Boutique Baltic Armies

Saturday, April 30th, 2011

When the Baltic States — Estonia, Latvia, and Lithuania — joined NATO, the organization pressured them to turn their militaries into boutique armies:

The NATO plan for the Baltics was for Latvia to specialize in NBC (Nuclear/Biological/Chemical) decontamination, Lithuania to focus on military medical care, and Estonia to do minesweeping and bomb detection. The official argument pushing all this specialization was that the last thing NATO needs is a “toy army” with its own separate air force of a half-dozen planes, navy with two or three ships, and army with one tank unit. The idea is that in an alliance composed of a few huge countries, several middle-sized powers and a dozen-odd tiny ethnic enclaves, the best thing the little ethnic enclaves could do for the group is take on some of the more technical jobs and leave combat to the big boys.

If you’re sitting at a NATO desk in Brussels or trying to line up your forces in the Pentagon, that makes perfect sense. If you’re hunched nervously at the edge of the Baltic Sea, with Mother Russia holding huge military exercises a few miles inland, it’s not such a cheering concept. If the three Baltic countries let their armies get turned into auxiliary units for NATO, basically give up any notion of defending their home countries, they’re putting absolute trust in a squabbling, slow, bureaucratic mess.

Latvia and Estonia went along with the plan. Lithuania did not.

The Love Affair With the Fireplace Cools

Saturday, April 30th, 2011

The love affair with the fireplace cools, the New York Times declares, in a piece of inadvertent self-parody:

“A wood-burning fire in the city is a ridiculous luxury — we would never have put it in ourselves,” said Mr. Arpels, grandson of one of the founders of Van Cleef & Arpels and the former managing partner of Netto Collection, a baby furniture company bought by Maclaren. “In the city, it doesn’t make sense to burn fires, because it’s inefficient and it’s polluting.”

Hard as it may be to believe, the fireplace — long considered a trophy, particularly in a city like New York — is acquiring a social stigma. Among those who aspire to be environmentally responsible, it is joining the ranks of bottled water and big houses.
Ms. Brown’s and Mr. Arpels’s solution was to install an energy-efficient wood stove in one of the three fireplaces at their farm in Chatham, N.Y. The surrounding countryside is filled with downed trees that would decompose anyway, said Ms. Brown, 38. And Mr. Arpels, 41, gets some exercise from splitting the logs.

“Basically we’re not transporting things using oil from across the world to our house,” she added. “We think this is pretty good, environmentally.”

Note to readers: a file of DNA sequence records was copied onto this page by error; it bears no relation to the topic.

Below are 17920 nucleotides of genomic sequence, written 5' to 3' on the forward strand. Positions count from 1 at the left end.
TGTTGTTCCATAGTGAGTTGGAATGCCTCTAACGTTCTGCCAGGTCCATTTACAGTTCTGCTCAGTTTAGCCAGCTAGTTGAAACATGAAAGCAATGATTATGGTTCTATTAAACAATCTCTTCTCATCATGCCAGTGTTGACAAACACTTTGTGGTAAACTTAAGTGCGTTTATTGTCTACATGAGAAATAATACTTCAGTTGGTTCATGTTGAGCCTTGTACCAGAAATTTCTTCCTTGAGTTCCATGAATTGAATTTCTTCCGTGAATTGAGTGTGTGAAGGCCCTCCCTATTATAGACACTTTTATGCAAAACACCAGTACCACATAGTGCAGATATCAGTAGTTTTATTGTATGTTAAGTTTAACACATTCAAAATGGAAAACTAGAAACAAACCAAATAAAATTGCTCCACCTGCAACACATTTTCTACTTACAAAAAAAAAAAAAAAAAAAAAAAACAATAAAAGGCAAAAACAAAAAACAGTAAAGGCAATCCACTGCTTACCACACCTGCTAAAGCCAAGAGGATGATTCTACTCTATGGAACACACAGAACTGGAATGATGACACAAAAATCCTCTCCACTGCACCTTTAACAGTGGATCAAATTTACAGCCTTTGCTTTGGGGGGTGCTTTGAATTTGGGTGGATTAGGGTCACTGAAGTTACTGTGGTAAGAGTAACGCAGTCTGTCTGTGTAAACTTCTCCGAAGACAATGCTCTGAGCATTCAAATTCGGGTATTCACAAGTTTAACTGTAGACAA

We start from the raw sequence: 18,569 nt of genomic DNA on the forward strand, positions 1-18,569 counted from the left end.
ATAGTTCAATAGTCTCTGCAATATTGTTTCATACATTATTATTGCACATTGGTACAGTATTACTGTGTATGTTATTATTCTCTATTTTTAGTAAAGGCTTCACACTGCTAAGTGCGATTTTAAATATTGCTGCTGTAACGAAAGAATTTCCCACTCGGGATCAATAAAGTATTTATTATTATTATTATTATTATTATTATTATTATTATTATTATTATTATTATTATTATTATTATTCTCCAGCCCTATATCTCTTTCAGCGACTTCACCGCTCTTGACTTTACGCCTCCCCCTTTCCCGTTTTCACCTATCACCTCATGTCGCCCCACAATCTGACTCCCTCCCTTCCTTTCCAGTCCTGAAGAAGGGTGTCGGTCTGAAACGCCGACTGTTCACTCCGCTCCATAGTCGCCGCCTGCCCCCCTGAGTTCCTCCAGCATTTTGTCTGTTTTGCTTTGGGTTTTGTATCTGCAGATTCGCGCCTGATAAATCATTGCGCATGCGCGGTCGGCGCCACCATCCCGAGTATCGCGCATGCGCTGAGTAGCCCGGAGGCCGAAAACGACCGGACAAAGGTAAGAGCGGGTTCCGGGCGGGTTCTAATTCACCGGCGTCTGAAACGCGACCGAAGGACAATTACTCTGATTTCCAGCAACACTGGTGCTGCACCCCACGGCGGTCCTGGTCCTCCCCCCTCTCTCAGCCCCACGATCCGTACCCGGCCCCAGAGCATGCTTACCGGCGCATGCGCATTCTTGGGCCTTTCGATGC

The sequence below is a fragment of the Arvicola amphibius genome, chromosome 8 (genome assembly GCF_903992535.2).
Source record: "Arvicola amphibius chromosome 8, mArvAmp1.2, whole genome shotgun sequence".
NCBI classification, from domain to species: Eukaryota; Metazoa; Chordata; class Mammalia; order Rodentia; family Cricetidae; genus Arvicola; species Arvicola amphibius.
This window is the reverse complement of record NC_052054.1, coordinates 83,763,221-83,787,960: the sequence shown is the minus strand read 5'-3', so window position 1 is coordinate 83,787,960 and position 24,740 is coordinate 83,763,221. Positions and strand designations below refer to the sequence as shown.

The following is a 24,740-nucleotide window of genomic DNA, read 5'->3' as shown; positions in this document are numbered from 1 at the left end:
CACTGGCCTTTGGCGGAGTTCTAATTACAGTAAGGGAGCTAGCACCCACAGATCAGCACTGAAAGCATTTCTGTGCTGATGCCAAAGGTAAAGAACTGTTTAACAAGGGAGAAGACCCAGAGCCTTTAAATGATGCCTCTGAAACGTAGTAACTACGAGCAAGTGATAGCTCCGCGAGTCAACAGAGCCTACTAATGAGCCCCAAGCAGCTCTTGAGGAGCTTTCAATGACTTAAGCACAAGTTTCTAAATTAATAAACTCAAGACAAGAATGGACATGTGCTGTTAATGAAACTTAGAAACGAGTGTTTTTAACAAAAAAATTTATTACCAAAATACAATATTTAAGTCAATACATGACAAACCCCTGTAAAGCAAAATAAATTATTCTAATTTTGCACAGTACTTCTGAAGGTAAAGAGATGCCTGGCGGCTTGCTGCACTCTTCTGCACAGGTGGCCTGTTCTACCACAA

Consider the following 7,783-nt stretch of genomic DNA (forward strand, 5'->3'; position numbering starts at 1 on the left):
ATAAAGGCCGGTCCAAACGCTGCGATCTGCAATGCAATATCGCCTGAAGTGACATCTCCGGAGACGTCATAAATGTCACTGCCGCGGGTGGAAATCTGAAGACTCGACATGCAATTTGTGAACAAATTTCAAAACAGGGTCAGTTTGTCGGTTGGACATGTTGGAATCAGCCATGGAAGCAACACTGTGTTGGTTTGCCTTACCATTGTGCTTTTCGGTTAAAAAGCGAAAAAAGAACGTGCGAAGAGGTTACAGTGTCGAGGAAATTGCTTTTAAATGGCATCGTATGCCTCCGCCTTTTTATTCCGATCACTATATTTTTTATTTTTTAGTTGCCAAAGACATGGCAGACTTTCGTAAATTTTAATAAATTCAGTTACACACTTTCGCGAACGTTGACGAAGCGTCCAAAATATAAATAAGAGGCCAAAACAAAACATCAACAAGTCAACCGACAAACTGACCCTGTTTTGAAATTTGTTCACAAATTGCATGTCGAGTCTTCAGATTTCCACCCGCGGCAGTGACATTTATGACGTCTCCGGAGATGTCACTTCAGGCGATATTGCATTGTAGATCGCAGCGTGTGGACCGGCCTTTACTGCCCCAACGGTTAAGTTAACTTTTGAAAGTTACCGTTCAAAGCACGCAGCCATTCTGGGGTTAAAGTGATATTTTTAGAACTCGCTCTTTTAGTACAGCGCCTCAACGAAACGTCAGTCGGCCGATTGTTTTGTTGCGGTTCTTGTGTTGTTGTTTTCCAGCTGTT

The Safety of Playground Equipment

Saturday, April 30th, 2011

A mother from Arvada, Colorado summarizes what a playground designer told her local Parks Board about the safety of playground equipment:

There is such a permeating fear of lawsuits and the Consumer Product Safety Commission (CSPC) that playgrounds are required to be as generic as possible, lest a lawsuit occur. There was great discussion about the $600 test each playground inspector must take every three years to be certified to be able to even inspect a playground, and the number of people we have employed just to complete inspections on the equipment in our city alone. Each playground is inspected every 3-6 months: every screw and nut is examined, along with the width of all the poles,  and evidence of settling, protrusions, wear, etc. It takes several hours to inspect one playground thoroughly and completely.

Swings are still allowed, but the CPSC rules — ”which are treated as law” — are so stringent on how and where they’re installed, it’s almost not worth putting them in. It was so sad to listen to how the paranoia that has determined how playgrounds will be built, resulting in homogeneous, boring play zones for kids.

At the end of the discussion it turned out that in our town of roughly 100,000 people there has been a single lawsuit over the last 12 years regarding play equipment. A grown woman got stuck in a baby swing and couldn’t get out so the fire department was called to cut her out of the swing. She sued for humiliation. And now swings are becoming a rare commodity.

Vertical Farming

Saturday, April 30th, 2011

The Economist takes a look at vertical farming:

The idea is that skyscrapers filled with floor upon floor of orchards and fields, producing crops all year round, will sprout in cities across the world. As well as creating more farmable land out of thin air, this would slash the transport costs and carbon-dioxide emissions associated with moving food over long distances. It would also reduce the spoilage that inevitably occurs along the way, says Dickson Despommier, a professor of public and environmental health at Columbia University in New York who is widely regarded as the progenitor of vertical farming, and whose recently published book, “The Vertical Farm”, is a manifesto for the idea. According to the UN’s Population Division, by 2050 around 70% of the world’s population will be living in urban areas. So it just makes sense, he says, to move farms closer to where everyone will be living.

It takes about a tablespoon of diesel fuel to move one pound of freight 3,000 miles by rail. So, reducing food-miles doesn’t pay off.

While growing food hydroponically in the controlled environment of a greenhouse may make sense, stacking the greenhouses does not, because — you may be surprised to learn — plants need light: